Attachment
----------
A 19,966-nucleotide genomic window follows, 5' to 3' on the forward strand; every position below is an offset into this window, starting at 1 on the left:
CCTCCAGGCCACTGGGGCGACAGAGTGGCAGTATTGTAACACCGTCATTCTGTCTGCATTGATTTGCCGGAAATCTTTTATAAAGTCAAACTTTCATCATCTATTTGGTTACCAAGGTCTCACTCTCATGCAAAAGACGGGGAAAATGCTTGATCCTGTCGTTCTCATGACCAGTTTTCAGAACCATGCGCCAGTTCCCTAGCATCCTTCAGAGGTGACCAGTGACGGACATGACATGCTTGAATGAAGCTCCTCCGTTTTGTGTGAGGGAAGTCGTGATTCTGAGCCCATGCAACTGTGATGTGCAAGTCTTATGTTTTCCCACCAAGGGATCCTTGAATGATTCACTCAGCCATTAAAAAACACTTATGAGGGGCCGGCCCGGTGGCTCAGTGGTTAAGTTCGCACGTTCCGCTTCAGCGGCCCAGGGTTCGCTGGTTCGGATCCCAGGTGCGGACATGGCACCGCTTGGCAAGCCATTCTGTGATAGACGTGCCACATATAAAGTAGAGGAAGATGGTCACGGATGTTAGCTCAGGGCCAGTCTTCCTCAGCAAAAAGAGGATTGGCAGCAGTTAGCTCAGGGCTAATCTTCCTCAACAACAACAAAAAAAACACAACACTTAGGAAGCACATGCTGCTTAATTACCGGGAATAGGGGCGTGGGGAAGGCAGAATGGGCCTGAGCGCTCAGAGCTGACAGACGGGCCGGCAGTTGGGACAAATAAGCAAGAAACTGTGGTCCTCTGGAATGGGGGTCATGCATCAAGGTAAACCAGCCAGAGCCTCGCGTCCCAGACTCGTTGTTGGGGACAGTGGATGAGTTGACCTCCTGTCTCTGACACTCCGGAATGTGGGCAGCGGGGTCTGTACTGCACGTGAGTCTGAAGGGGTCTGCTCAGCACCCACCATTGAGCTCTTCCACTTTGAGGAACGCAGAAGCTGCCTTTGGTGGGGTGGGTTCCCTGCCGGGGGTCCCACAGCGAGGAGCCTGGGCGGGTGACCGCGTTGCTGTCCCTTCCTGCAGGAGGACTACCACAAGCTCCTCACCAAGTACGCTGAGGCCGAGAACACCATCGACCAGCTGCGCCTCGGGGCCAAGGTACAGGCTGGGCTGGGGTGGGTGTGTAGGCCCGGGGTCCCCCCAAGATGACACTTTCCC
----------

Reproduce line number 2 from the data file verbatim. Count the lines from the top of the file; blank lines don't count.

CCTCCAGGCCACTGGGGCGACAGAGTGGCAGTATTGTAACACCGTCATTCTGTCTGCATTGATTTGCCGGAAATCTTTTATAAAGTCAAACTTTCATCATCTATTTGGTTACCAAGGTCTCACTCTCATGCAAAAGACGGGGAAAATGCTTGATCCTGTCGTTCTCATGACCAGTTTTCAGAACCATGCGCCAGTTCCCTAGCATCCTTCAGAGGTGACCAGTGACGGACATGACATGCTTGAATGAAGCTCCTCCGTTTTGTGTGAGGGAAGTCGTGATTCTGAGCCCATGCAACTGTGATGTGCAAGTCTTATGTTTTCCCACCAAGGGATCCTTGAATGATTCACTCAGCCATTAAAAAACACTTATGAGGGGCCGGCCCGGTGGCTCAGTGGTTAAGTTCGCACGTTCCGCTTCAGCGGCCCAGGGTTCGCTGGTTCGGATCCCAGGTGCGGACATGGCACCGCTTGGCAAGCCATTCTGTGATAGACGTGCCACATATAAAGTAGAGGAAGATGGTCACGGATGTTAGCTCAGGGCCAGTCTTCCTCAGCAAAAAGAGGATTGGCAGCAGTTAGCTCAGGGCTAATCTTCCTCAACAACAACAAAAAAAACACAACACTTAGGAAGCACATGCTGCTTAATTACCGGGAATAGGGGCGTGGGGAAGGCAGAATGGGCCTGAGCGCTCAGAGCTGACAGACGGGCCGGCAGTTGGGACAAATAAGCAAGAAACTGTGGTCCTCTGGAATGGGGGTCATGCATCAAGGTAAACCAGCCAGAGCCTCGCGTCCCAGACTCGTTGTTGGGGACAGTGGATGAGTTGACCTCCTGTCTCTGACACTCCGGAATGTGGGCAGCGGGGTCTGTACTGCACGTGAGTCTGAAGGGGTCTGCTCAGCACCCACCATTGAGCTCTTCCACTTTGAGGAACGCAGAAGCTGCCTTTGGTGGGGTGGGTTCCCTGCCGGGGGTCCCACAGCGAGGAGCCTGGGCGGGTGACCGCGTTGCTGTCCCTTCCTGCAGGAGGACTACCACAAGCTCCTCACCAAGTACGCTGAGGCCGAGAACACCATCGACCAGCTGCGCCTCGGGGCCAAGGTACAGGCTGGGCTGGGGTGGGTGTGTAGGCCCGGGGTCCCCCCAAGATGACACTTTCCC